Introduction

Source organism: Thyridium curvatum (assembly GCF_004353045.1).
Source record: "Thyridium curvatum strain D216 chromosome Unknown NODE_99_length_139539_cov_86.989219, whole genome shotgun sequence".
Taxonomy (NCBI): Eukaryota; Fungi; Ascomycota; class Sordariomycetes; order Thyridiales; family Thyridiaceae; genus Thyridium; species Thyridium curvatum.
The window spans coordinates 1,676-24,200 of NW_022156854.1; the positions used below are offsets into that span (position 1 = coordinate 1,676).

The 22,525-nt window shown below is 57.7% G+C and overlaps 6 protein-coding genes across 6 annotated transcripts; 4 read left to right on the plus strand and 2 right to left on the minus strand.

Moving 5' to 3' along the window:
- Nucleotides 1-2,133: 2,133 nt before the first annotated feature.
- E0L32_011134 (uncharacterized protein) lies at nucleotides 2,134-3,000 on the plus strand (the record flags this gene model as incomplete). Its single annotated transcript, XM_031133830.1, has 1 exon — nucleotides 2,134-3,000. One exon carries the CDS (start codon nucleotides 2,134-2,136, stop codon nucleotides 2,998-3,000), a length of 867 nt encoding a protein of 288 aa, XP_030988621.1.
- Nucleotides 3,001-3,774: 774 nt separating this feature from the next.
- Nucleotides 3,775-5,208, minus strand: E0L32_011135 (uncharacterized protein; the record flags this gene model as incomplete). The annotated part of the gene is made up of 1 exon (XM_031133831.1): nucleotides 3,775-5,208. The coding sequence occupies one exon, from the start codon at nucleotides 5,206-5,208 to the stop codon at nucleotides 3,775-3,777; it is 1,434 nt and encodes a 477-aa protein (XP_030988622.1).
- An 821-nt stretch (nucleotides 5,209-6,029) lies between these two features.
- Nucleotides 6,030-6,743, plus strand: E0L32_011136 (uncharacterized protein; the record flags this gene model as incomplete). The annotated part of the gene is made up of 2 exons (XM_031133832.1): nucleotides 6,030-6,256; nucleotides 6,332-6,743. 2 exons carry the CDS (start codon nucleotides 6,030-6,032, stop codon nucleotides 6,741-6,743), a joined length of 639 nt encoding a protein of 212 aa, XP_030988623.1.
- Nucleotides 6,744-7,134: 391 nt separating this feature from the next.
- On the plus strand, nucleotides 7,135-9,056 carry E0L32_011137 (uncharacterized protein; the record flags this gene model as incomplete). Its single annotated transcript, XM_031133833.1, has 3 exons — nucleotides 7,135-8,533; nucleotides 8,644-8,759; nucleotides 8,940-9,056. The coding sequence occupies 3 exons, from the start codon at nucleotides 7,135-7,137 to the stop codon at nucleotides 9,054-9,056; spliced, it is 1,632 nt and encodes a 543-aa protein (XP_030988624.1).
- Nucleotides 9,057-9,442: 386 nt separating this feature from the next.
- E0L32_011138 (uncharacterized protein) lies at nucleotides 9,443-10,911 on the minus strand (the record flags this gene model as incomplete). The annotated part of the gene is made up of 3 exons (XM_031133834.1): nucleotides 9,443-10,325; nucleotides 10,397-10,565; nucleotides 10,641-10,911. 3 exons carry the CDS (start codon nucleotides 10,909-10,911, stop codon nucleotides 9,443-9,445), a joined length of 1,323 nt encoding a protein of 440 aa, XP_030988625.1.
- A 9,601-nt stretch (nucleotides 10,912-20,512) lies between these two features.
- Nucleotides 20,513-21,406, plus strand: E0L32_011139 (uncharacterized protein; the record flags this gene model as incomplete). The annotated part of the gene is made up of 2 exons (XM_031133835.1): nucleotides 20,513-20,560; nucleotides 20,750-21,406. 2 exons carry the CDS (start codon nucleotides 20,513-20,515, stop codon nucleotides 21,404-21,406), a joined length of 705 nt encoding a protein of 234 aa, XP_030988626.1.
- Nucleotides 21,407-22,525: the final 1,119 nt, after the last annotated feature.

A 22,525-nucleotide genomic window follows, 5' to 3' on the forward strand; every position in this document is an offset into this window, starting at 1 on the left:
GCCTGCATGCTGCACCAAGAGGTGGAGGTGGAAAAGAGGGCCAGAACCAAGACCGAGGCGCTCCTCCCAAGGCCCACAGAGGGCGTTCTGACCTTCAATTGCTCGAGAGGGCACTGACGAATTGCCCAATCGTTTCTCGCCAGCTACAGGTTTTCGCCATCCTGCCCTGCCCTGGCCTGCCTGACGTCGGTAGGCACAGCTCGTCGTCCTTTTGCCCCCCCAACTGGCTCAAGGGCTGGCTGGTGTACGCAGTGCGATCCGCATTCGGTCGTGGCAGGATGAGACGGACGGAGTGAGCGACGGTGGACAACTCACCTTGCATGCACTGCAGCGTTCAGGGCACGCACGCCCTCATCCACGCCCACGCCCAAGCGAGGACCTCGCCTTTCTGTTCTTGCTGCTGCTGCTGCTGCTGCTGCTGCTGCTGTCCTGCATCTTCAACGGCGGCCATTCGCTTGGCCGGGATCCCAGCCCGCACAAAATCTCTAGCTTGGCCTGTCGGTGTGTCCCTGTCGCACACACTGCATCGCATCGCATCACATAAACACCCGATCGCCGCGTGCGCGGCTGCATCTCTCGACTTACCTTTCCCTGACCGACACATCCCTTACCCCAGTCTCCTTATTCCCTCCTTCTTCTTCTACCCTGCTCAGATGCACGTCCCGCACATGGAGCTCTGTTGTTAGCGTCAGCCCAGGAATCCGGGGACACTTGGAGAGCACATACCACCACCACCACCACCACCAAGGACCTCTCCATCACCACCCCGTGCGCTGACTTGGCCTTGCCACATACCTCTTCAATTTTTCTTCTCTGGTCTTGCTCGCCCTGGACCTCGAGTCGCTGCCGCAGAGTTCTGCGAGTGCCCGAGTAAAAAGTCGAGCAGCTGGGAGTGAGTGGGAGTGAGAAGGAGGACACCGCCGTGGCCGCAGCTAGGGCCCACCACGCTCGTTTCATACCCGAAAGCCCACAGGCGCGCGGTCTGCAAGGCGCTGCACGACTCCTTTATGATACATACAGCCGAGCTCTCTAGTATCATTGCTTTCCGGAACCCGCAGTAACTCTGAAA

Technology in the workplace has altered the pace, intensity, efficiency, and duration of office-based work. The advent of internet and devices such as smart phones (1) has led to changes in working practices such as 24-h access, teleworking, hot desking, and flexitime (2, 3). One unintended outcome of these changes is reduced opportunity for physical movement at work, which has resulted in prolonged periods of sitting at work, particularly in desk-based roles. The flow on effect is a concomitant rise in cumulative trauma disorders (CTD) (4). CTD are a range of health complaints such as stress, pain, mood swings, and fatigue that underpin more serious diseases. Research indicates that CTD have negative long-term effects on health status (58). Moreover, the changes in workflow due to technology advances has seen the loss of the microbreak (9). The microbreak is a short, informal break which can occur spontaneously throughout the workday (10, 11). Microbreaks are associated with reducing the incidences of CTD (4) because the break is taken in response to a perceived loss of a resource, such as an inability to maintain attention or change in mood state (12). Microbreaks therefore provide an opportunity to improve perceptions of stress and mood state in desk-based workers. The aim of this study was to reintroduce the microbreak back into desk-based work to determine its effect on workers' affective states.